This morning I embarked on my second walk about the business improvement district (BID) and tackled Seneca Street (and businesses with clearest visibility from Seneca Street). Seneca Street makes up for approximately 16% of the total BID, and I was quite interested in how the businesses are laid out. Seneca Street seems to be parceled into little clusters of businesses with residential and, unfortunately, empty buildings between the businesses.
At the northern boundary of the BID on Seneca, directly before the bridge leading to North Hornell, I started my walk south towards the city center. On my right, a Hornell staple restaurant the Italian Villa leads the way as the boundary building. On my left, the Park Automotive, Lamac’s Automax, and Fred Roberts Auto Store all lead the way as a boundary building as well.
Heading down the road on my left the Maple City Market plaza is home to Step It Up Fitness for Women, Virdee Medical Group, and is an outpost for Covered Wagon Tours. Across from the plaza on my right is Stewarts Auto. Travelling down the road further, a new addition, First Heritage Bank, is now up and operational on my left. On the right, the Hornell Senior High School.
Directly across from the High School there are a cluster of businesses–Red Apple/Kwik Fill, Oil Express, Logo Print Company, and Yum Froyo. Just up the street, on my righthand side, another frozen dairy retailer, The Scoop, sits on the corner near the school. Across the street is Sal’s Trophies. Rounding out the area near the school is Giovanni’s Pizzeria & Restaurant on my left, and Don Saam’s Insurance just a bit up on my right. Continuing up the road on the same side is the New York State Armory housing the National Guard, and across from that is Planned Parenthood.
Then we get into a bit of residential and empty buildings. But, just up ahead on my left is Brandy’s Cup of Joe (technically on Maple Street, but just as visible from Seneca Street) and across from them is a couple of our fraternal organizations–The American Legion & The Moose Club. Directly across the street with one of the biggest visibilities on the entire road is Steuben Trust Company.
The 7 Eleven, just south of Steuben Trust on the same side, is a sort of a transitional point where the commercial buildings begin to get clustered in a tighter formation (starting to resemble a city downtown). Staying on the left side of the street and continuing to head South towards the city center, Decorator’s Choice leads the way towards Main Street, followed by Garcia’s Barbershop, Hornell Family Dental, Billy Schu’s Food Bar, Shults & Shults, and ending at the City Hall.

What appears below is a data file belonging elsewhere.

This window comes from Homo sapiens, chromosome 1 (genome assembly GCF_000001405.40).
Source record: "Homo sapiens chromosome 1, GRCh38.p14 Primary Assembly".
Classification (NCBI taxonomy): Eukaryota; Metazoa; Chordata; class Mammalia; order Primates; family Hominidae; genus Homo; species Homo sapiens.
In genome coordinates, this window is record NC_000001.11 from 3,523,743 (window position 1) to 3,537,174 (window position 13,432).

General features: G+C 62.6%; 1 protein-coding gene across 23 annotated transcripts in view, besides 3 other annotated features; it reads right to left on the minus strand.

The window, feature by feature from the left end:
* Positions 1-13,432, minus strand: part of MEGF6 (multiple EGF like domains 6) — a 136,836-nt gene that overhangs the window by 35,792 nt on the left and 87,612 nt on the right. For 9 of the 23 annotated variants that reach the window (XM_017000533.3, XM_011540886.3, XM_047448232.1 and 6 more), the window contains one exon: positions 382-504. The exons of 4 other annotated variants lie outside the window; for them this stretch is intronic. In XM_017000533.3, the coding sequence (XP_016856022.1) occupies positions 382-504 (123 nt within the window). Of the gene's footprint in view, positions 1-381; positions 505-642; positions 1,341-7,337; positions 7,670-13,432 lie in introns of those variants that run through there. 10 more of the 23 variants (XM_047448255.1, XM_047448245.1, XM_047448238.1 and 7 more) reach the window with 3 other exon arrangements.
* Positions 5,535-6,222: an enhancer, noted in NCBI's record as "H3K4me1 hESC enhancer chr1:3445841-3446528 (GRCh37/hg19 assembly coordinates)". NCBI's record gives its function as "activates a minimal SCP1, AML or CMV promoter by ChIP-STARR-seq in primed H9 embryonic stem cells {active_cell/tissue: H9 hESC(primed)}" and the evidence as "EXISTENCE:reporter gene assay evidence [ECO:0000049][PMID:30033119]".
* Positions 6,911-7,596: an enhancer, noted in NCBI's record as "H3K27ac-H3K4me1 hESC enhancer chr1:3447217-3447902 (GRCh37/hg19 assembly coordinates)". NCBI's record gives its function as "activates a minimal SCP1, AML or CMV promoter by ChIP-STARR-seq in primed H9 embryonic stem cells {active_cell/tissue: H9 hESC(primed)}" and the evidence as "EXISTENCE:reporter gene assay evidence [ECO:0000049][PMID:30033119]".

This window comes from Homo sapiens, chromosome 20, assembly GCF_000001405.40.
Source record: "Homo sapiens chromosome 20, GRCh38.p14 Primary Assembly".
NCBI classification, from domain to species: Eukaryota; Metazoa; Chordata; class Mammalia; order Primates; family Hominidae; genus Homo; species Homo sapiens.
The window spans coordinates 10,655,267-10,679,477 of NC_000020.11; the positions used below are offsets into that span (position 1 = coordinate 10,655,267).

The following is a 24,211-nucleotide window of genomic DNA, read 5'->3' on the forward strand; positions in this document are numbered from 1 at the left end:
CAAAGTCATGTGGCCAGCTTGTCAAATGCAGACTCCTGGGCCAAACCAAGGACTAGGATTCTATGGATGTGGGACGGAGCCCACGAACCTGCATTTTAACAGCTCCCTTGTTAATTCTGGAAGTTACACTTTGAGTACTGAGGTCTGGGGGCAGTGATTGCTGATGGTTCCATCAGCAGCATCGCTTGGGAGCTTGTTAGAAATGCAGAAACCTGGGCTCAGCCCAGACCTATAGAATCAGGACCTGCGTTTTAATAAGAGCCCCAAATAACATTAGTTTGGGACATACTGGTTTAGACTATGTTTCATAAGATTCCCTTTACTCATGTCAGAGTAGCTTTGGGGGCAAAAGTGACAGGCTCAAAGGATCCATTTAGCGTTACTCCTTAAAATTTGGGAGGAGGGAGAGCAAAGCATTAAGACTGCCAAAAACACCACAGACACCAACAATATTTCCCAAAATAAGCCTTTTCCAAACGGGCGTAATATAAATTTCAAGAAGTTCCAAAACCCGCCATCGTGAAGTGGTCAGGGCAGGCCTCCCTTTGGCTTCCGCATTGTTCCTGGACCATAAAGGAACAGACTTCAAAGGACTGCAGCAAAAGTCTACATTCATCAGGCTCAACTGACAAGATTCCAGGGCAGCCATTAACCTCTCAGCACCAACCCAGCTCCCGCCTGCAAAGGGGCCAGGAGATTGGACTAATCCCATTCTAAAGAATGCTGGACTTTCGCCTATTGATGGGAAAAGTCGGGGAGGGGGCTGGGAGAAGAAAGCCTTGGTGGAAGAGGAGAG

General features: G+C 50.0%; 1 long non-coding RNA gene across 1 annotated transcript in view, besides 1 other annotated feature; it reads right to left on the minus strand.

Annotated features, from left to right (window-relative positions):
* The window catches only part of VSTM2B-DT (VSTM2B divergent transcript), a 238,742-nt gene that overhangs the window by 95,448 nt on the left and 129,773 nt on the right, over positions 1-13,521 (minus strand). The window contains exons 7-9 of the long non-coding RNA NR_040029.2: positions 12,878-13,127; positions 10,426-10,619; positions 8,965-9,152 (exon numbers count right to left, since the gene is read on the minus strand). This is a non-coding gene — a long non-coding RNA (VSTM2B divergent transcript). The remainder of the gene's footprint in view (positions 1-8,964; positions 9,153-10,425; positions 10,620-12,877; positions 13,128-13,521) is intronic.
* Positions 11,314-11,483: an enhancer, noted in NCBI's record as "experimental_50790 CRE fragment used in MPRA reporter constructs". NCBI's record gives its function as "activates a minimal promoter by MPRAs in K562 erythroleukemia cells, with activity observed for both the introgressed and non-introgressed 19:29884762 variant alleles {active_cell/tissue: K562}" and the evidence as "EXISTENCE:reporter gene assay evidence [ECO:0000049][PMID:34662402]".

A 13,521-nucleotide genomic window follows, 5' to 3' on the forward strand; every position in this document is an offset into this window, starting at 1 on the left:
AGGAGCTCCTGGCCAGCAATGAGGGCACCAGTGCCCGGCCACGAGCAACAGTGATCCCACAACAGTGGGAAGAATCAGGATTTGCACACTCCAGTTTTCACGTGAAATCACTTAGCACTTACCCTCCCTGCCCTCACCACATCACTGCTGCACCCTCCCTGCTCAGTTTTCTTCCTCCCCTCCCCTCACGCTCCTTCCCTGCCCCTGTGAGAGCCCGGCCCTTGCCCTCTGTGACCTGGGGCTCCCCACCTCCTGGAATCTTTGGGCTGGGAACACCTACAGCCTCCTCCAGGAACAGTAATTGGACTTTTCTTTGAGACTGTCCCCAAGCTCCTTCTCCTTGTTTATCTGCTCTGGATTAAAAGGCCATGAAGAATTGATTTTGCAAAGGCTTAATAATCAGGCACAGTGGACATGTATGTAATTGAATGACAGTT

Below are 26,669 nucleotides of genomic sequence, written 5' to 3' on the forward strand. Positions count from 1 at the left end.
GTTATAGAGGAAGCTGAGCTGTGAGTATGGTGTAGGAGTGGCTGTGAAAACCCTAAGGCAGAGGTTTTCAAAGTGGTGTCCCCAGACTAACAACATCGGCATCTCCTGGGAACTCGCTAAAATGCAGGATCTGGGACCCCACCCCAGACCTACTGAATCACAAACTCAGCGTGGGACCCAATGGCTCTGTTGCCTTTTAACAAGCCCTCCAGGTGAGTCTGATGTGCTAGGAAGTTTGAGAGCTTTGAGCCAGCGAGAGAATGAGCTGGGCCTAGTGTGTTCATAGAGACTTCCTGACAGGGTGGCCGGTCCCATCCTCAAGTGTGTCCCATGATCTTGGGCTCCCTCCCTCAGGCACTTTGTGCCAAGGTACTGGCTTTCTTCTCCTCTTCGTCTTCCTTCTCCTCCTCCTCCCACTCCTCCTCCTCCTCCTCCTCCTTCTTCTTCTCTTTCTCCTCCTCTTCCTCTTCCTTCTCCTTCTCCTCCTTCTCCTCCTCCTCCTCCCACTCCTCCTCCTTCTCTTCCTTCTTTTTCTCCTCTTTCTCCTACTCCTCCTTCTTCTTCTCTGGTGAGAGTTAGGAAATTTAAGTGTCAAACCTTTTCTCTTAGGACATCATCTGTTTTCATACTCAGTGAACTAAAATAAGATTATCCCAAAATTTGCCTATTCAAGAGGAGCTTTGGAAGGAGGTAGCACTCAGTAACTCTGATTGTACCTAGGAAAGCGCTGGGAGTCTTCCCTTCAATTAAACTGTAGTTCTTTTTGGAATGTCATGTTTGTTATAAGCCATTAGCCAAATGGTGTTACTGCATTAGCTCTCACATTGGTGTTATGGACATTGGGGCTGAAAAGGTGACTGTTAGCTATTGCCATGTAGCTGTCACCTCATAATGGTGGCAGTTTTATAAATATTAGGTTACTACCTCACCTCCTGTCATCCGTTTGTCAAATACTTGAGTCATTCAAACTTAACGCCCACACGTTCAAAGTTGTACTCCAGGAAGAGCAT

On the opposite side of the street from 7 Eleven, The ARC of Steuben leads the way towards Main Street, followed by Stearn’s Poultry, Sandy’s Hair Zoo, Over the Bridge Pet Supplies, Arbor Housing Development, Mengel Metzger Barr & Co LLP, Labella Associates, and the House of Mr. Lou.
On a positive note, where there are businesses on this street, there is much life and traffic. Even at 8am, there was a lot going on. Almost all of the businesses were open, or close to opening, and there is a plethora of different types of services on this street alone. There are four places to get meals (three that offer libations), two places to grab an ice cream cone, a coffee shop, two banks & an insurance company, five places to get you car worked on (or parts for your car–or just a new one), two gas stations, two barbers & a hair salon, a law office, a tax office, a financial planning office, a medical practice & dental practice, a family service organization, two housing organizations, an educational center, a home improvement business, a travel organization, a pet store, and even a trophy place! That’s a lot going on, in my humble opinion, and it seems as though every need is met in some fashion.
On the negative side, there are a lot of vacant buildings on Seneca Street–all are still within the BID and required to pay the commercial levy. Getting ground level, and experiencing the empty buildings up close is disheartening. The potential for these buildings is astounding, and the potential for Hornell to grow is as good as ever. However, the biggest problems we face are the empty storefronts, deteriorating facades, and a resistance to change.
Yesterday when I started my walking tour, my intention was to show you how big the business improvement district is and how diverse the businesses are. Today, my intentions have evolved to showcase the potential for growth within the district itself.
Join me tomorrow as I walk the major plazas in the BID! Each walk has offered me new perspective on the BID, and I’m interested to see how the plazas fit into our walking tour and what knowledge I’ll gain from the walk.